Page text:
Originally started in 1962 as a Catholic literary quarterly by Edward Keating, Ramparts soon became associated with the New Left of the 1960's under the influence of such editors as Warren Hinkle, Robert Scheer, and James F. Colaianni. It targeted a broader audience than many leftist-leaning periodicals of the time with its high-end graphic production values and enjoyed a steadily increasing readership due to newsstand and subscription sales from 1966 to 1970.
Ramparts became an early critic of the Vietnam War publishing the first national article denouncing the use of Napalm. Other articles questioned the findings of the Warren Commission; included the diaries of Che Guevara introduced by Fidel Castro and the prison diaries of Eldridge Cleaver; and exposed the CIA use of American universities including Michigan State for the training Vietnamese security forces and the agency's funding of the National Student Association during the Cold War. Indeed, one of the most famous Ramparts covers pictures then Vietnamese First Lady Madame Nhu as an MSU cheerleader as part of an expose regarding the cooperation between MSU and the CIA that occurred during the 1960's.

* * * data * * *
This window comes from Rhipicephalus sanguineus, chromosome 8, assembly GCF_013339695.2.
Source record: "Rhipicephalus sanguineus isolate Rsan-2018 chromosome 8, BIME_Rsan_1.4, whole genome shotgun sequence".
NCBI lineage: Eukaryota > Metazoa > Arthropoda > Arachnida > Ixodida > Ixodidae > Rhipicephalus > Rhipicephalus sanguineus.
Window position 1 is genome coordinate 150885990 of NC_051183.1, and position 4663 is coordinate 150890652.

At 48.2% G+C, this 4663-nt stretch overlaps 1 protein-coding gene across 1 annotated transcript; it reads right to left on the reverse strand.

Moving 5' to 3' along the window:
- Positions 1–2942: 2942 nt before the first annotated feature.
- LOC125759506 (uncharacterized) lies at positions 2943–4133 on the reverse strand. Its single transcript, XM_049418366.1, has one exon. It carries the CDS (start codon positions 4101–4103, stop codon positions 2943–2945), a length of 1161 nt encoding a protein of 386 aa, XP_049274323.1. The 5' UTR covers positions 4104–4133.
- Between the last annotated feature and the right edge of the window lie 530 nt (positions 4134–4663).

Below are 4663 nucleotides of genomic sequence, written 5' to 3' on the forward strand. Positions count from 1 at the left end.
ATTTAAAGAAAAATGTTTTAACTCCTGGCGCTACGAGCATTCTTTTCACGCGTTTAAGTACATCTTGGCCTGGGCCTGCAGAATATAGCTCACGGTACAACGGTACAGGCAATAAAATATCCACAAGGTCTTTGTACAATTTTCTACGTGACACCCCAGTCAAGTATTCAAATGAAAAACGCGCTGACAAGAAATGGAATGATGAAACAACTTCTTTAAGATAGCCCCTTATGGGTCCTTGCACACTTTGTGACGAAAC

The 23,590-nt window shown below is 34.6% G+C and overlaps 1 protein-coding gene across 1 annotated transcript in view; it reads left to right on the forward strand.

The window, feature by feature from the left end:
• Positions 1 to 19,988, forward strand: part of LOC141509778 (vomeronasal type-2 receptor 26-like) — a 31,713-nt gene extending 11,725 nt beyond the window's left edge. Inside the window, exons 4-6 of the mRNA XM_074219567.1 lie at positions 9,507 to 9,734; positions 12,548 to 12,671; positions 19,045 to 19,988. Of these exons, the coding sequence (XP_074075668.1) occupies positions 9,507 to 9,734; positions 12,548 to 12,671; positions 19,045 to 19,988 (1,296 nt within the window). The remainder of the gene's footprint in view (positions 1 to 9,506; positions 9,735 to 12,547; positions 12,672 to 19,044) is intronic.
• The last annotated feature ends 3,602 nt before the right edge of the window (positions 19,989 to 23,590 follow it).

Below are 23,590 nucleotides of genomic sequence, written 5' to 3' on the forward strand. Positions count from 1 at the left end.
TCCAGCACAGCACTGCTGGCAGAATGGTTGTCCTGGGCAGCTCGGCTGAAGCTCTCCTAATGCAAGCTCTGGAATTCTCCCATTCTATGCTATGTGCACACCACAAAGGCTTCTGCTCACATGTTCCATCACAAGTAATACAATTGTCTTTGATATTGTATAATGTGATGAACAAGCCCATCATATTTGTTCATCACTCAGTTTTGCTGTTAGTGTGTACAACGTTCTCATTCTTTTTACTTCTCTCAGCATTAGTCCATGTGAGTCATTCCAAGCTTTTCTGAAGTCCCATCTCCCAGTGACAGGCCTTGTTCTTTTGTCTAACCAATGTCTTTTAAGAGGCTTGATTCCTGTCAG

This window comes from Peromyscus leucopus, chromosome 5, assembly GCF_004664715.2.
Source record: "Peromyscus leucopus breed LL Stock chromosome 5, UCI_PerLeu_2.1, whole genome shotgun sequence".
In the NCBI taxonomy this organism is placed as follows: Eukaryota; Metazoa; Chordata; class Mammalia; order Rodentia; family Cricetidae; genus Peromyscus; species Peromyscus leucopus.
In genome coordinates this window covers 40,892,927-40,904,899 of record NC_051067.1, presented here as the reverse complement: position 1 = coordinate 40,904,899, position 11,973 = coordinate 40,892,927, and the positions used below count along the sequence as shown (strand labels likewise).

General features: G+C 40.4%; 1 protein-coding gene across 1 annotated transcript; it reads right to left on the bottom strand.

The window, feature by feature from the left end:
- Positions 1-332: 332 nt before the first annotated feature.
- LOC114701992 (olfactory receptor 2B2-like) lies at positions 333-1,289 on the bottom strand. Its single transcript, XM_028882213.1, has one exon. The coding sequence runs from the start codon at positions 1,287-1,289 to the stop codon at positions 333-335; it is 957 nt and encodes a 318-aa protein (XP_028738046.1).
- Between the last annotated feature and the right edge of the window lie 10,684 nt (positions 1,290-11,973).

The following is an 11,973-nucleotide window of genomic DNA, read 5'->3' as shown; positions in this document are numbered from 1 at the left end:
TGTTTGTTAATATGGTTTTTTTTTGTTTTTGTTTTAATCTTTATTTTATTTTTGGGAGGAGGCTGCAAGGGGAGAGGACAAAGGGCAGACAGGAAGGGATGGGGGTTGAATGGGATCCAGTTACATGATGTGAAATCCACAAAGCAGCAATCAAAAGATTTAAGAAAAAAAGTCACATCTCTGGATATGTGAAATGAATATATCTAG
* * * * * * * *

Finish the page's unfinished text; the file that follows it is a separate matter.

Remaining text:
Ramparts also provided a venue for discussion of the arts and culture including contributions from poet Allen Ginsberg, reporter Hunter S. Thompson, Peter Ustinov, and John Lennon. Publication ceased in 1975.